“One of them,” I answered.

“You can’t store anything here. There’s nothing left of it.”

I crossed my arms. “Above ground it looks bad, but there’s a storage area below the surface. There’s only one thing in it. Another god created the item and imbued it with his power. Fearing our powers would clash, I moved my Minerva stuff to my other temple.”

“Really? And where’s that?” Cale asked with a smirk.

I pointed back the way we came. “Beside our hotel. Santa Maria sopra Minerva. Translated, it literally means Saint Mary above Minerva. The Romans built a church over my temple.”

Cale shook his head. “They built the church over a Temple of Isis. People writing the history about it called it the Temple of Minerva, but that was a mistake. That fact is well known.”

I blew out a breath. “In my defense, Isis hadn’t used her temple in a really long time. No one from the Egyptian pantheon hangs out in the Mortal Realm anymore. Isis abandoned the space long before I came to Rome. Why build a new temple? Hers was empty and in awesome shape. I moved my stuff in and made it my own.”

I frowned as Cale ran a hand over his face. Why was the reality of me being Minerva so hard for him to accept?

Determined, I tried again. “I told you we were going to Rome so I could visit my storage areas. You once asked me if I had any temples. Goddess Atlanta doesn’t, but Goddess Minerva does.”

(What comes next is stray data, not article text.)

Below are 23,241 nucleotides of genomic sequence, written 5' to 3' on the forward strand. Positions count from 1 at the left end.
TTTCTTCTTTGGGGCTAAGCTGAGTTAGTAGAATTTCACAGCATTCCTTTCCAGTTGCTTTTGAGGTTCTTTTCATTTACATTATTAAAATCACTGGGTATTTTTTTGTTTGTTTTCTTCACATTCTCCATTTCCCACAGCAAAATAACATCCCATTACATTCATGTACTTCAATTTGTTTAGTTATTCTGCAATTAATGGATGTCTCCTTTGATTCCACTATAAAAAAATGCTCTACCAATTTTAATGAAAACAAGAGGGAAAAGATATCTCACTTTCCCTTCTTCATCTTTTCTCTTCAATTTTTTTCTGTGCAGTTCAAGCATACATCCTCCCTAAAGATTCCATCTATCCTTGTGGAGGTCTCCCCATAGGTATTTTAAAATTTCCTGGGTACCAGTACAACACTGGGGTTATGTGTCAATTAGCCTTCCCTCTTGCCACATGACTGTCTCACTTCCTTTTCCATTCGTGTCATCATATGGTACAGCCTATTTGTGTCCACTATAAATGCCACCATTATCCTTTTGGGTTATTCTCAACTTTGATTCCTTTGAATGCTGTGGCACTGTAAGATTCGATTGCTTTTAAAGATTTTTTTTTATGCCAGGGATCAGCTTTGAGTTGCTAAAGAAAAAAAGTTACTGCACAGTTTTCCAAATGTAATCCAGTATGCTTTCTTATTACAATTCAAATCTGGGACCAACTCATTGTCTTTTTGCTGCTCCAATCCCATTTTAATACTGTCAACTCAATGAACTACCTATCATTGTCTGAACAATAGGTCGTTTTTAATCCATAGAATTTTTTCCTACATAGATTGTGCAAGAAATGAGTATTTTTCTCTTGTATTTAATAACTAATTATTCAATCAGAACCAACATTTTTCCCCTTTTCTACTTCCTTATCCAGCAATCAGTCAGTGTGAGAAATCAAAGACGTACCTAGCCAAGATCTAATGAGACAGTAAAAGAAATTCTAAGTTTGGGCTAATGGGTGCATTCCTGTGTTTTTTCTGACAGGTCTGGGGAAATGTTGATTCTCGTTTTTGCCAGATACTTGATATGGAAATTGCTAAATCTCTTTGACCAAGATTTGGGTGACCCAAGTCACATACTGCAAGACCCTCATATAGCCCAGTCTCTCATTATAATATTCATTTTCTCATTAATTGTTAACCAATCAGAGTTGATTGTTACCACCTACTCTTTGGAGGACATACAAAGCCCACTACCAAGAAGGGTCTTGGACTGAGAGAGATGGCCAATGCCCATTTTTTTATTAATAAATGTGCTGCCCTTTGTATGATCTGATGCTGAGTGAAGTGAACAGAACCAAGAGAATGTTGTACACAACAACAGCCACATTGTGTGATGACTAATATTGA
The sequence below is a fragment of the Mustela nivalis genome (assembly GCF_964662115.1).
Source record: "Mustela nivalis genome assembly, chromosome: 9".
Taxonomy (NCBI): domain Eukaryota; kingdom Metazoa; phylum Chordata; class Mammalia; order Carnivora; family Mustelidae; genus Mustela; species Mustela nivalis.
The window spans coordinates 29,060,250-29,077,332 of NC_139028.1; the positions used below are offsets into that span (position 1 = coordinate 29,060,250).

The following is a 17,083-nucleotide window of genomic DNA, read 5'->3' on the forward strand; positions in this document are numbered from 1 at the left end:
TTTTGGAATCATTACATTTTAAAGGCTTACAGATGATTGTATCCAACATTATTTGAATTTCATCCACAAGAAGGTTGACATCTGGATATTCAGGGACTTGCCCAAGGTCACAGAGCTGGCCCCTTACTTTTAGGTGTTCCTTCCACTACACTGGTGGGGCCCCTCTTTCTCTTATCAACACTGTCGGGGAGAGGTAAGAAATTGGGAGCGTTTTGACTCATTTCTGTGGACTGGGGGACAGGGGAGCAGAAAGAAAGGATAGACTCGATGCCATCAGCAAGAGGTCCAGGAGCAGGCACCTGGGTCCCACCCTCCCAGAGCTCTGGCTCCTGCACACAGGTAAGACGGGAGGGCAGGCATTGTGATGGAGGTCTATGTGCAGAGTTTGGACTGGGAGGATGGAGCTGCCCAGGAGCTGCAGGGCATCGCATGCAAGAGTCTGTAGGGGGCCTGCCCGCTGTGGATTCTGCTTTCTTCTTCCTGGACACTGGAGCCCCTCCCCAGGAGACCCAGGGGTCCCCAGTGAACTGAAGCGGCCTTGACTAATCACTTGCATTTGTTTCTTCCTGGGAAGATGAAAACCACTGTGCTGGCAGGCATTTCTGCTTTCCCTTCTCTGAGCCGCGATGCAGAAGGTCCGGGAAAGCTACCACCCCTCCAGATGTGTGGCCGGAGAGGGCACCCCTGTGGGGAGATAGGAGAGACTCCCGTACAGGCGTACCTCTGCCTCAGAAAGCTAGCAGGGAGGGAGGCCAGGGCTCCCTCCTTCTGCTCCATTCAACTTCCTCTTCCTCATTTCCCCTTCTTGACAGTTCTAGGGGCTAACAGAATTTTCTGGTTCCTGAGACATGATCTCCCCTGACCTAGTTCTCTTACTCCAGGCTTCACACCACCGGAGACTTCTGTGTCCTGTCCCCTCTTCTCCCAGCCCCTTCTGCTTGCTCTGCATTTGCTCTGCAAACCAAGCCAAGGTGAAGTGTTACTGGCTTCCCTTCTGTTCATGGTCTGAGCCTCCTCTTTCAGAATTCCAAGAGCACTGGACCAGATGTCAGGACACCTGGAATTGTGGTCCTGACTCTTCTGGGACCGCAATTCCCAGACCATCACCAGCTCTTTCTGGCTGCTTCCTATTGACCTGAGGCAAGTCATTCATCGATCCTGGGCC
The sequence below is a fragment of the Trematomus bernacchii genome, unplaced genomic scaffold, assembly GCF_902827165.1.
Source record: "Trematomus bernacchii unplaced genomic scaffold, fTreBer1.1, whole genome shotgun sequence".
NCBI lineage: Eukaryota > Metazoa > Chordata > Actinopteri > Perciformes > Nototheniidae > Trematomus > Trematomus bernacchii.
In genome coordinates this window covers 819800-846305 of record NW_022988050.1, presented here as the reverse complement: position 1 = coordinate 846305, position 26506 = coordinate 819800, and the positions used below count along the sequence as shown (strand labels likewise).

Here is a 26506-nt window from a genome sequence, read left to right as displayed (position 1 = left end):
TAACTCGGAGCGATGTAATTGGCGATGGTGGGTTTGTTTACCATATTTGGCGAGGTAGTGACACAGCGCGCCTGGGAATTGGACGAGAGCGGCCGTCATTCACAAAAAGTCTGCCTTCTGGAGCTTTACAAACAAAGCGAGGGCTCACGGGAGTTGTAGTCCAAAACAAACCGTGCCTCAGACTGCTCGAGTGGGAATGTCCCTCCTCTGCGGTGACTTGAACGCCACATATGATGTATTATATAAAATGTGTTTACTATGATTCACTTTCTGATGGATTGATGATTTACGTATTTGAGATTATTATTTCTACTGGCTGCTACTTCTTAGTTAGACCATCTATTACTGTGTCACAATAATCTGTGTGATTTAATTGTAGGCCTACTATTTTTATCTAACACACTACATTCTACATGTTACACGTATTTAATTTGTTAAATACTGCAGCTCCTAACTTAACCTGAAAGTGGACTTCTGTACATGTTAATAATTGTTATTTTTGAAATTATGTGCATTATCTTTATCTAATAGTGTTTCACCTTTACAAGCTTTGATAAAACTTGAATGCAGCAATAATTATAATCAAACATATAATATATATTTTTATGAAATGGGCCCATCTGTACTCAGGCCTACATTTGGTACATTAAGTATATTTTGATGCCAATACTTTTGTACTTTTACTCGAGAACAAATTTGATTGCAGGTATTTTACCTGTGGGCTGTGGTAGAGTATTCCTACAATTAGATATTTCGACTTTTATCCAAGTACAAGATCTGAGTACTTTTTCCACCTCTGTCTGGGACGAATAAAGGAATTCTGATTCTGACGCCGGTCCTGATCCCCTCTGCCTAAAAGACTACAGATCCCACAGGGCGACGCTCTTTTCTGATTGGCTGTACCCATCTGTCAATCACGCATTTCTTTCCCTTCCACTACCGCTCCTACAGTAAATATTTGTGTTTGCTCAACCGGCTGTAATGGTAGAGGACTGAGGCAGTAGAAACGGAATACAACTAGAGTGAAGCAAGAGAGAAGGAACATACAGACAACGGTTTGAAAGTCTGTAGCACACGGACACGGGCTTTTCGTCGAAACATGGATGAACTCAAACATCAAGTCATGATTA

“I have a hard time believing you keep stuff in temples they made to an image of a goddess the Romans created out of a local mythos to compete with all the Greeks they enslaved. If they’re your actual temples, how do you get into them?”

I turned to the remains of the temple wall. I moved the magical entrance to it every time a significant amount of decay took place. Could I get into the vault with my power so low? I sure hoped I could… and not just so I could convince Cale.

Cale’s eyes were on me as I walked to wall under my statue. My hand traveled over the stone surface until I felt the familiar tingle of magic. I’d been very careful to conserve my power in the last couple of days. I felt like I could probably get into the vault, but then what would I do with what was there? 

Last time I’d moved the omphalos stone, my powers were full and working. To move the stone now would require some serious help.

Deciding not to risk opening the pathway until I’d picked up what I needed from my other stash, I shook my head and stepped away. “We’ll open this temple after we visit the other one. This one is going to take more energy.”

“So, no proof for me today?” Cale asked with a chuckle.

“No,” I answered with a frown. “No proof for you today.” 

Unless… 

I held out my hand. “Let’s go to dinner. I know the perfect place.”